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  • Writers honoured in first Arab science journalism awards


The Arab Science Journalists Association (ASJA), in partnership with the Arab Science and Technology Foundation (ASTF), have announced the winners of its first annual Arab Science Journalism Awards.

"It is a very exciting time for us," says Bothina Osama, the awards coordinator. "The quality of the material submitted has been inspiring."

"Through these awards, we want to give recognition to those science journalists who have excelled in covering Arab science," says Nadia El-Awady, president of the ASJA. "We also want to encourage more journalists to cover stories about science in the region."

The awards had three categories representing media in Arabic, English, and French.

In the Arabic category, the first award went to Egyptian journalist Noaman El-Zeyaty. His article, 'The Secret of the Egyptian Nuclear Program. Why Did it Stop? And Why Return?' explores the economic dangers of restarting Egypt's nuclear energy drive.

El-Zeyaty told SciDev.Net, "Science journalism in the Arab world is in sharp decline. Awards such as these will trigger journalists to write better stories." 

Second place went to active blogger and journalist Soad Roudy from Morocco for her blog post 'Moroccans and YouTube: Sex, Mischief and Politics'. In her post, Roudy explains how YouTube is quickly changing the lives of Moroccans who use the technology as a tool to speak out.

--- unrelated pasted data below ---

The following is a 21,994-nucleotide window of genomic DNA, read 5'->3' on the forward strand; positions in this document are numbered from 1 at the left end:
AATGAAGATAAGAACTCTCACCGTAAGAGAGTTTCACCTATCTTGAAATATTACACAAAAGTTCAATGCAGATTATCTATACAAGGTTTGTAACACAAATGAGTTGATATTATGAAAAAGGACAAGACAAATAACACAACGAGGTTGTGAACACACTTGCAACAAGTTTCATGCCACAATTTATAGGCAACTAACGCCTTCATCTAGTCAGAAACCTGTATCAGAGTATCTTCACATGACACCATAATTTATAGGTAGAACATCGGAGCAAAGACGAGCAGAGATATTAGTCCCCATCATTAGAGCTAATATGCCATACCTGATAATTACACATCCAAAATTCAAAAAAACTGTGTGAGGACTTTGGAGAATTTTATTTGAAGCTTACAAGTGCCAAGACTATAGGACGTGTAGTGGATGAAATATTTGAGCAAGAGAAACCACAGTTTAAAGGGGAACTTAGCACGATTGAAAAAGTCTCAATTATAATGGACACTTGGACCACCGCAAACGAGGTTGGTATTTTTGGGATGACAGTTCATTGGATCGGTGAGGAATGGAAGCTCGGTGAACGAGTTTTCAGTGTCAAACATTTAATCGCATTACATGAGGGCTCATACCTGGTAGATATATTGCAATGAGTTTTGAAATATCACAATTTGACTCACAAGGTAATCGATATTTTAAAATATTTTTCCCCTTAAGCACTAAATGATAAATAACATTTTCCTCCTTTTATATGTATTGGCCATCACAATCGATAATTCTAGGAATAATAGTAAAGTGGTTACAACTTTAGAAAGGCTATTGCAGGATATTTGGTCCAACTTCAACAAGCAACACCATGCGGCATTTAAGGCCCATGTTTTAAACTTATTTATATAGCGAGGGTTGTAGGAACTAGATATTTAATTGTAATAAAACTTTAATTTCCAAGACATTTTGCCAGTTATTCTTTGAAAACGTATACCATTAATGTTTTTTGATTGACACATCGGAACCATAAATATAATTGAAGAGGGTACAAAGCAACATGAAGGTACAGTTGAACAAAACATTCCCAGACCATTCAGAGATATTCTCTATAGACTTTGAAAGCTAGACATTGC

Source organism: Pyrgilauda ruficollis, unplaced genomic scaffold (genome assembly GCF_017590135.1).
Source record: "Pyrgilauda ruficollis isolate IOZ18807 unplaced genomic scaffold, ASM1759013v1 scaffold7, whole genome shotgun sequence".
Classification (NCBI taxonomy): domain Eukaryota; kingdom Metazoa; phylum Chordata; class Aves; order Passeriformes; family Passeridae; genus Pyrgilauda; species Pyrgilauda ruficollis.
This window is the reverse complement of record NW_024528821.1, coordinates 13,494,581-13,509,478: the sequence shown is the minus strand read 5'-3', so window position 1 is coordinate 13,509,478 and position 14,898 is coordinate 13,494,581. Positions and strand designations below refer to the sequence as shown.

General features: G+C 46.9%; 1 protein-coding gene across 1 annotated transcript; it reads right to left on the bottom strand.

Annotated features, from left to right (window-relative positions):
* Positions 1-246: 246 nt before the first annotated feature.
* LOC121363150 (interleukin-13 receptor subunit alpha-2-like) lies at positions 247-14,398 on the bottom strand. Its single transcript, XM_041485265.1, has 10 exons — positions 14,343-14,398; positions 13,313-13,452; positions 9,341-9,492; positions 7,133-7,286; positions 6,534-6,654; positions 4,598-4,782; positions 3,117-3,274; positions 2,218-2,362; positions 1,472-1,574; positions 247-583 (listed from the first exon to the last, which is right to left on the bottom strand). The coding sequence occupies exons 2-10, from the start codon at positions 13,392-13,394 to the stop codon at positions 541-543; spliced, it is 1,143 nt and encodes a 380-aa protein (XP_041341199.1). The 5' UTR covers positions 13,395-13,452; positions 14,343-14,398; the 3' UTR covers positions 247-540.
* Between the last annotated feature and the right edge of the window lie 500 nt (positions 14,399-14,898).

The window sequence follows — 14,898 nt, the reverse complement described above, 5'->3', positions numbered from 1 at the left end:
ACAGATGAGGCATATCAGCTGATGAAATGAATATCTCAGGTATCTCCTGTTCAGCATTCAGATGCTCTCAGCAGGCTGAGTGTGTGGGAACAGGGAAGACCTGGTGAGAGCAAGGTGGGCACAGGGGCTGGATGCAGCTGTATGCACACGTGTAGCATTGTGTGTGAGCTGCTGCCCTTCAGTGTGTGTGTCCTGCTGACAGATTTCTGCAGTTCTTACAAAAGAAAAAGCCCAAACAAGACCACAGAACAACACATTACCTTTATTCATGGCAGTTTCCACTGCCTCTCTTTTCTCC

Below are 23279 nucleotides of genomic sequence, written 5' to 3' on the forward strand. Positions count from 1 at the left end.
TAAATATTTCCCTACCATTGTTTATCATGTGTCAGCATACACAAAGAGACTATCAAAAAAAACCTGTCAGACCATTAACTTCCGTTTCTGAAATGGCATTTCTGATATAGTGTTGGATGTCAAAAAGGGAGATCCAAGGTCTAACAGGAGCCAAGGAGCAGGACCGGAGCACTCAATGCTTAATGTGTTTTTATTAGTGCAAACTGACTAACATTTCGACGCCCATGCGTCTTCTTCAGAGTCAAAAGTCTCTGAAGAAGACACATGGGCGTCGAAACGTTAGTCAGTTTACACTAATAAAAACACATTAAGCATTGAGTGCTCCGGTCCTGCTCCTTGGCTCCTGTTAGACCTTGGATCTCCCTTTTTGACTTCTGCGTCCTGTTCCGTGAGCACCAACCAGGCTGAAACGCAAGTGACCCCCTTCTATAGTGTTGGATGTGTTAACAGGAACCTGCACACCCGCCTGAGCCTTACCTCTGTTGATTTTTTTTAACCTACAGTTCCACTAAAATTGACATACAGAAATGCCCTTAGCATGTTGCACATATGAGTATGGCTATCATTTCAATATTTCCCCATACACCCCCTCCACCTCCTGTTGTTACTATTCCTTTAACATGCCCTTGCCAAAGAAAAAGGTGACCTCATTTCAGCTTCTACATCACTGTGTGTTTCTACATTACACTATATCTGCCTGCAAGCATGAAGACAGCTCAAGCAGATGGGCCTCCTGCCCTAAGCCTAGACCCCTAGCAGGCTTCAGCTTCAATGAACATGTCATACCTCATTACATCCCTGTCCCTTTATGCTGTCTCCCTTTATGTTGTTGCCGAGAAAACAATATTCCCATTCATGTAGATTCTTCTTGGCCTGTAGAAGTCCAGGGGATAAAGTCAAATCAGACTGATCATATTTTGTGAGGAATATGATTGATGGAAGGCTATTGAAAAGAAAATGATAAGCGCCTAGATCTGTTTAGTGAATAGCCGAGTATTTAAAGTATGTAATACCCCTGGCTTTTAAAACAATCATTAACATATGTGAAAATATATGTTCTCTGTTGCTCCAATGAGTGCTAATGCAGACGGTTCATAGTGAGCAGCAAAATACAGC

Hesham Suliman, an Egyptian journalist, won the third place prize for an internet programme  that guides users through the different stages of pregnancy. Suliman won for excellent use of graphics, illustrations and animations to simplify the science in 'Your Pregnancy Week by Week.'

For English language media, American journalist Kevin Begos won the award for his article 'A Universal Struggle.' Begos explains how Middle Easterners are being forced to face the realities of cancer spreading in their communities.

The final award, for French media, went to Rasha Hanafy, an Egyptian journalist for her article discussing desertification in Egypt and how climate change is affecting it.

"Such an award encourages journalists to be more professional in what they write," said Hanafy.

All the winners will receive cash prizes, a certificate of excellence from ASTF and ASJA, and a fully funded trip to the first Arab Science Journalists Conference to be held in Fez, Morocco, in October 2008.

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